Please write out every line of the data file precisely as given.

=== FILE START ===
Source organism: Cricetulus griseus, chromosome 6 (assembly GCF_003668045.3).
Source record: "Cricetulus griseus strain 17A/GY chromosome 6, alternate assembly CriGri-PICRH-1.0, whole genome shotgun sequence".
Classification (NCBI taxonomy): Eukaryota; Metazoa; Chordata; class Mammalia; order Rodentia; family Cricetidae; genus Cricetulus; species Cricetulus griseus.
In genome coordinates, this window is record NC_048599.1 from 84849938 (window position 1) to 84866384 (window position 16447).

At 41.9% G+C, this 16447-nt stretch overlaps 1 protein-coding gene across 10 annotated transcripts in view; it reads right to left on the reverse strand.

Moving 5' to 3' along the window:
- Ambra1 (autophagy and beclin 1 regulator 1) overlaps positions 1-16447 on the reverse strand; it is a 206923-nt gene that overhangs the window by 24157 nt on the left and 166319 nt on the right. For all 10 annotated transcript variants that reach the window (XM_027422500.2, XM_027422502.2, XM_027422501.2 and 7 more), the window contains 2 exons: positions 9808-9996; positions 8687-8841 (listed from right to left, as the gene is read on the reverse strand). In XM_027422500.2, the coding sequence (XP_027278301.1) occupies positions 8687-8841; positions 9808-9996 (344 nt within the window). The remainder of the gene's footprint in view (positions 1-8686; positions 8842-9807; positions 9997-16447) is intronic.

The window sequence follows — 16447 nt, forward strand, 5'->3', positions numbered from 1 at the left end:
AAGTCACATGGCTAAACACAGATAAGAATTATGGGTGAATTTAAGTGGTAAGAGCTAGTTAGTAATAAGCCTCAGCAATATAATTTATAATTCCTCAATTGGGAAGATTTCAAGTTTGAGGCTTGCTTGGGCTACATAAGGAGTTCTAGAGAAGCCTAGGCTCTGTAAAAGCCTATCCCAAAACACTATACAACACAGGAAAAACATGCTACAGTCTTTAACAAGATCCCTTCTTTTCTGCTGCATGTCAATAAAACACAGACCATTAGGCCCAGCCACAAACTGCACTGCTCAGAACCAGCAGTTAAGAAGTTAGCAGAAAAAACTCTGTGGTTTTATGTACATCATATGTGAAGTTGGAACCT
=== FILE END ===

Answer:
Source organism: Cricetulus griseus, chromosome 6 (assembly GCF_003668045.3).
Source record: "Cricetulus griseus strain 17A/GY chromosome 6, alternate assembly CriGri-PICRH-1.0, whole genome shotgun sequence".
Classification (NCBI taxonomy): Eukaryota; Metazoa; Chordata; class Mammalia; order Rodentia; family Cricetidae; genus Cricetulus; species Cricetulus griseus.
In genome coordinates, this window is record NC_048599.1 from 84849938 (window position 1) to 84866384 (window position 16447).

At 41.9% G+C, this 16447-nt stretch overlaps 1 protein-coding gene across 10 annotated transcripts in view; it reads right to left on the reverse strand.

Moving 5' to 3' along the window:
- Ambra1 (autophagy and beclin 1 regulator 1) overlaps positions 1-16447 on the reverse strand; it is a 206923-nt gene that overhangs the window by 24157 nt on the left and 166319 nt on the right. For all 10 annotated transcript variants that reach the window (XM_027422500.2, XM_027422502.2, XM_027422501.2 and 7 more), the window contains 2 exons: positions 9808-9996; positions 8687-8841 (listed from right to left, as the gene is read on the reverse strand). In XM_027422500.2, the coding sequence (XP_027278301.1) occupies positions 8687-8841; positions 9808-9996 (344 nt within the window). The remainder of the gene's footprint in view (positions 1-8686; positions 8842-9807; positions 9997-16447) is intronic.

The window sequence follows — 16447 nt, forward strand, 5'->3', positions numbered from 1 at the left end:
AAGTCACATGGCTAAACACAGATAAGAATTATGGGTGAATTTAAGTGGTAAGAGCTAGTTAGTAATAAGCCTCAGCAATATAATTTATAATTCCTCAATTGGGAAGATTTCAAGTTTGAGGCTTGCTTGGGCTACATAAGGAGTTCTAGAGAAGCCTAGGCTCTGTAAAAGCCTATCCCAAAACACTATACAACACAGGAAAAACATGCTACAGTCTTTAACAAGATCCCTTCTTTTCTGCTGCATGTCAATAAAACACAGACCATTAGGCCCAGCCACAAACTGCACTGCTCAGAACCAGCAGTTAAGAAGTTAGCAGAAAAAACTCTGTGGTTTTATGTACATCATATGTGAAGTTGGAACCT